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Carl Andrew Spaatz

Carl Andrew Spaatz
File:Carl Spaatz.jpg
Gen. Spaatz
Birth name Carl Andrew Spatz
Nickname(s) Tooey
Born (1891-06-28)June 28, 1891
Boyertown, Pennsylvania, USA
Died July 14, 1974(1974-07-14) (aged 83)
Washington, D.C., USA
Place of burial United States Air Force Academy Cemetery
Allegiance 23x15px United States of America
Service/branch 25px Infantry, United States Army
20px Aviation Section, Signal Corps
20px Air Service, United States Army
20px United States Army Air Corps
20px United States Army Air Forces
20px United States Air Force
Years of service 1914 - 1948
Rank 35px General
Battles/wars Mexican Expedition
World War I
World War II
Awards Distinguished Service Cross
Army Distinguished Service Medal (3)
Legion of Merit
Distinguished Flying Cross
Bronze Star
Knight Grand Cross of the Order of the British Empire
Grand Officier of the Légion d'honneur
Croix de guerre (Belgium)

Carl Andrew "Tooey" Spaatz (June 28, 1891 – July 14, 1974) was an American World War II general and the first Chief of Staff of the United States Air Force.

Early life

Born as Carl Andrew Spatz, he added the second "a" in 1937 at the request of his wife and daughters to clarify the pronunciation of the name, as many pronounced it "spats." He added the second "a" to draw it out to sound like "ah," like the "a" in "father." (The name is thus correctly pronounced "spots.")[1] The result was intended to suggest a Dutch rather than a German origin.[2]

Spaatz received his nickname "Tooey" at West Point because of his resemblance to another red-headed cadet named F.J. Toohey.[3] He graduated as a second lieutenant of Infantry 12 June 1914, ranked 97th out of a class of 107.[2] He served with the 25th Infantry at Schofield Barracks, Hawaii, until his assignment to the Signal Corps Aviation School at San Diego, California, between 13 October 1915 and 15 May 1916, for pilot training. He was detailed to the Aviation Section, U.S. Signal Corps in Mexico on 8 June 1916 after earning his Junior Military Aviator rating.

Spaatz served in the First Aero Squadron which was attached to General John J. Pershing during the Punitive Expedition. Spaatz was promoted to First Lieutenant on 1 July 1916 and to Captain on 15 May 1917.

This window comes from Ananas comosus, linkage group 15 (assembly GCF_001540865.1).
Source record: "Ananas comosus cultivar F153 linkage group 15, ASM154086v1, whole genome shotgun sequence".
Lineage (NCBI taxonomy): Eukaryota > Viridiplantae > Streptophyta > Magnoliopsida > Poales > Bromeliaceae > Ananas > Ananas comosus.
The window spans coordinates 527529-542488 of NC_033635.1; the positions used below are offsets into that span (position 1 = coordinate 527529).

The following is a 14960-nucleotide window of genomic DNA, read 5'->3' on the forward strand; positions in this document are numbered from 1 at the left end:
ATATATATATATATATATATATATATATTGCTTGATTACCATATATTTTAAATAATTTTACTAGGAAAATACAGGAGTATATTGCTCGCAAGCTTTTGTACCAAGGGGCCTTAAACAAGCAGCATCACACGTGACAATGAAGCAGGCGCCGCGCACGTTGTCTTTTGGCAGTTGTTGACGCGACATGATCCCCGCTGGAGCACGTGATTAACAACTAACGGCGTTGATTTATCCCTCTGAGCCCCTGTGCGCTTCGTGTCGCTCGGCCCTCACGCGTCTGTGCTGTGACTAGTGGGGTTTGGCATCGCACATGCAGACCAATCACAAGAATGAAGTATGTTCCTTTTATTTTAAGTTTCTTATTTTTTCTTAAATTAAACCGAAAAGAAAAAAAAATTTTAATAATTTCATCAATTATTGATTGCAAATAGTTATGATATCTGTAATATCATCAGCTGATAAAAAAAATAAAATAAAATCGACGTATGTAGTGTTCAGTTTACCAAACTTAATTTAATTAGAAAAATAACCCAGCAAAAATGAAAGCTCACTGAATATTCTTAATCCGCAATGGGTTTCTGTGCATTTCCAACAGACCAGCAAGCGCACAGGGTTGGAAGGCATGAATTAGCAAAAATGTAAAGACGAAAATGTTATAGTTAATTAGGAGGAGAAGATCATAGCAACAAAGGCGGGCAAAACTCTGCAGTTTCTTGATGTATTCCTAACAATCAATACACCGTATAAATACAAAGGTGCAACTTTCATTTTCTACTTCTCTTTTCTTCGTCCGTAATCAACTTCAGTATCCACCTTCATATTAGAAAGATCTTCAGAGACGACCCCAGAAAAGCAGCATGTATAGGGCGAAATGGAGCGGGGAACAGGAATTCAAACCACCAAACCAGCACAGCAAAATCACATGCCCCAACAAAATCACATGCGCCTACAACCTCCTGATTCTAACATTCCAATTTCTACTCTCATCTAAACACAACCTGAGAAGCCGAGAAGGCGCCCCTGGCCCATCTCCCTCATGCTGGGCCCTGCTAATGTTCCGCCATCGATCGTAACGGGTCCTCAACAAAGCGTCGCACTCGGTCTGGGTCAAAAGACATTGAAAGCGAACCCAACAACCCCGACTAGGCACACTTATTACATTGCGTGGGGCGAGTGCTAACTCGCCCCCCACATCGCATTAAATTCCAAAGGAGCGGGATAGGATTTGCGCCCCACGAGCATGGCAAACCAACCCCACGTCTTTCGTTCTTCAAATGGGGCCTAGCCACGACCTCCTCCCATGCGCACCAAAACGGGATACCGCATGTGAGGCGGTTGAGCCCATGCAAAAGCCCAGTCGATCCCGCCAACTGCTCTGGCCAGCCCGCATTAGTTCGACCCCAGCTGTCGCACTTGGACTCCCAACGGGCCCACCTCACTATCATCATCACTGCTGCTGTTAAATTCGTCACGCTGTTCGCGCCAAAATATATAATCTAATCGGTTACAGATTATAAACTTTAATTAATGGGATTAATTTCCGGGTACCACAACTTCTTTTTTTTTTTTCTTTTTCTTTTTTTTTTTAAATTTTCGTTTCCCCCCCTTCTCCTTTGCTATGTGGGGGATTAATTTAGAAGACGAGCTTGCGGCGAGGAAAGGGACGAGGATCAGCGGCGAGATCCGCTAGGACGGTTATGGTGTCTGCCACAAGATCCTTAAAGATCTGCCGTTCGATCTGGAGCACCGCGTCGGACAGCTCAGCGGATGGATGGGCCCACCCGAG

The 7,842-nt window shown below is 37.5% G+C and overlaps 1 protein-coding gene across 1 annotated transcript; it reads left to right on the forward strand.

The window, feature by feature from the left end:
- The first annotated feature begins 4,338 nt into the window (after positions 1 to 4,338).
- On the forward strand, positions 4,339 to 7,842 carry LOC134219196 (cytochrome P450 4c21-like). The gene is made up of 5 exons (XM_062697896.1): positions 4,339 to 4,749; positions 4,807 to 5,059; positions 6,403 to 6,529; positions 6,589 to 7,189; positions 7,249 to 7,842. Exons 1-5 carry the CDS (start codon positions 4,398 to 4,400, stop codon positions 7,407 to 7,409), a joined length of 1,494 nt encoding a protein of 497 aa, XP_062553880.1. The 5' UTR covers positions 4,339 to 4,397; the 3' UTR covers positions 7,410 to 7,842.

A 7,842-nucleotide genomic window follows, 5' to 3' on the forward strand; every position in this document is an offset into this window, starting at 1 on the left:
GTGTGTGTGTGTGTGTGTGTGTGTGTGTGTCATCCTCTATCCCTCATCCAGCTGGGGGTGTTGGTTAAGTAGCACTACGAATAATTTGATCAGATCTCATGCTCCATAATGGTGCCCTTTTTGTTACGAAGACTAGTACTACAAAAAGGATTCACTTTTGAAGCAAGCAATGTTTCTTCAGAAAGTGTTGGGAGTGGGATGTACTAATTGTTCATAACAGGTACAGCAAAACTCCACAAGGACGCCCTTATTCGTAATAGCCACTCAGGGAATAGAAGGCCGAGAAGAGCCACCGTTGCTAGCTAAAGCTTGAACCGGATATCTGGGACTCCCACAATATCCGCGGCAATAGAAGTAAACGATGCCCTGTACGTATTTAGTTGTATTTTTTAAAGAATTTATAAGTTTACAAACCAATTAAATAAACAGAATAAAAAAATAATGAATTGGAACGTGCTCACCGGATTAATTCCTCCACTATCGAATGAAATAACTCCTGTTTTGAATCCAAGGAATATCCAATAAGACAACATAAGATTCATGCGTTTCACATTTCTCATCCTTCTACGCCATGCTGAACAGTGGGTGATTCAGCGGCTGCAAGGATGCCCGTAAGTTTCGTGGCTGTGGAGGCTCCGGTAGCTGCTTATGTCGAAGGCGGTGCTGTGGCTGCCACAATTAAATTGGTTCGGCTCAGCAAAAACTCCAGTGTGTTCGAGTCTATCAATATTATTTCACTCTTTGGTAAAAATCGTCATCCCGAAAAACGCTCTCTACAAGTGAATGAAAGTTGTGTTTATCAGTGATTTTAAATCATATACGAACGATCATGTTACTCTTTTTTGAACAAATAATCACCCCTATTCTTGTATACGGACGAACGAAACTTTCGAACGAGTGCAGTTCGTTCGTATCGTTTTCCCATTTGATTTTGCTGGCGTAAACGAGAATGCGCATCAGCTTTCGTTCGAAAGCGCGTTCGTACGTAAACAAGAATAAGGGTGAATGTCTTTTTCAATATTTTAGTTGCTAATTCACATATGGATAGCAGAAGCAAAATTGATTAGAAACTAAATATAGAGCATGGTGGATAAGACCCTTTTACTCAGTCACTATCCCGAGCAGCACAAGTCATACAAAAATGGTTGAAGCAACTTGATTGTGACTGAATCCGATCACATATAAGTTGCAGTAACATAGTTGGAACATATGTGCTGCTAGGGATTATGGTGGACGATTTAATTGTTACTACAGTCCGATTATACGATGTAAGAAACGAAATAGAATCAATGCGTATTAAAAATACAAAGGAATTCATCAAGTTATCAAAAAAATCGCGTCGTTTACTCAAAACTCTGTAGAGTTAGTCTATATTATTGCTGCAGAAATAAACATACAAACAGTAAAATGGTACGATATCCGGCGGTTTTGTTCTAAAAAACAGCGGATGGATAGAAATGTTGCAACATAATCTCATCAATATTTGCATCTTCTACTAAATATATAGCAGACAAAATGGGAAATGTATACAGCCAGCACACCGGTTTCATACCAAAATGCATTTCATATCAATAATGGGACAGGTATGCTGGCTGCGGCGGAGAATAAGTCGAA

World War I

Following America's entry into World War I, Spaatz was sent with the American Expeditionary Forces (AEF) in command of the 31st Aero Squadron. Spaatz was appointed Officer in Charge, American Aviation School at Issoudun, France but after receiving orders to return to the United States, he saw three weeks of action during the final months of the war with the 13th Aero Squadron as a supernumerary pilot. In this brief period, Spaatz shot down three enemy planes and was awarded the Distinguished Service Cross (DSC); during the time he was promoted to the temporary rank of major on 17 June 1918.[4]

Inter-war years

In 1919 he served in California and Texas and became assistant department air service officer for the Western Department in July 1919. Spaatz experienced the chaotic ups and downs in rank common to Regular officers in 1920, when the National Defense Act of 1920 reorganized the military. He first reverted to his permanent rank of captain of Infantry 27 February 1920. On 1 July 1920, when the Air Service became a combatant arm of the line, he transferred to the Air Service as a captain, then was promoted to major on the same date by virtue of a provision in the National Defense Act that allowed officers who earned their rank in service with the AEF to retain it. This made him senior to a number of officers, including Henry H. Arnold (his superior at the time), with greater longevity of service. On 18 December 1922 he was discharged when Congress set a new ceiling on the number of majors authorized the Air Service, and reappointed as a captain, then promoted again to major on 1 February 1923.

As a major, he commanded Kelly Field, Texas, from October 5, 1920, to February 1921, served at Fort Sam Houston as air officer of the Eighth Corps Area until November 1921, and was commanding officer of the 1st Pursuit Group, first at Ellington Field, Texas, and later at Selfridge Field, Michigan, until September 24, 1924. He graduated from the Air Corps Tactical School, Langley Field, Virginia, in June 1925, and then served in the Office of the Chief of Air Corps at Washington, D.C.

File:Atlantic C-2A refuelled by Douglas C-1 USAF.JPG
The Question Mark being refueled by a Douglas C-1

From January 1 to January 7, 1929, Spaatz along with fellow Air Corps officers, Captain Ira Eaker and Lieutenant Elwood Quesada, both of whom would later become senior United States Army Air Forces (USAAF) generals, established an aviation record by keeping the airplane Question Mark in the air over the Los Angeles vicinity for over 150 hours.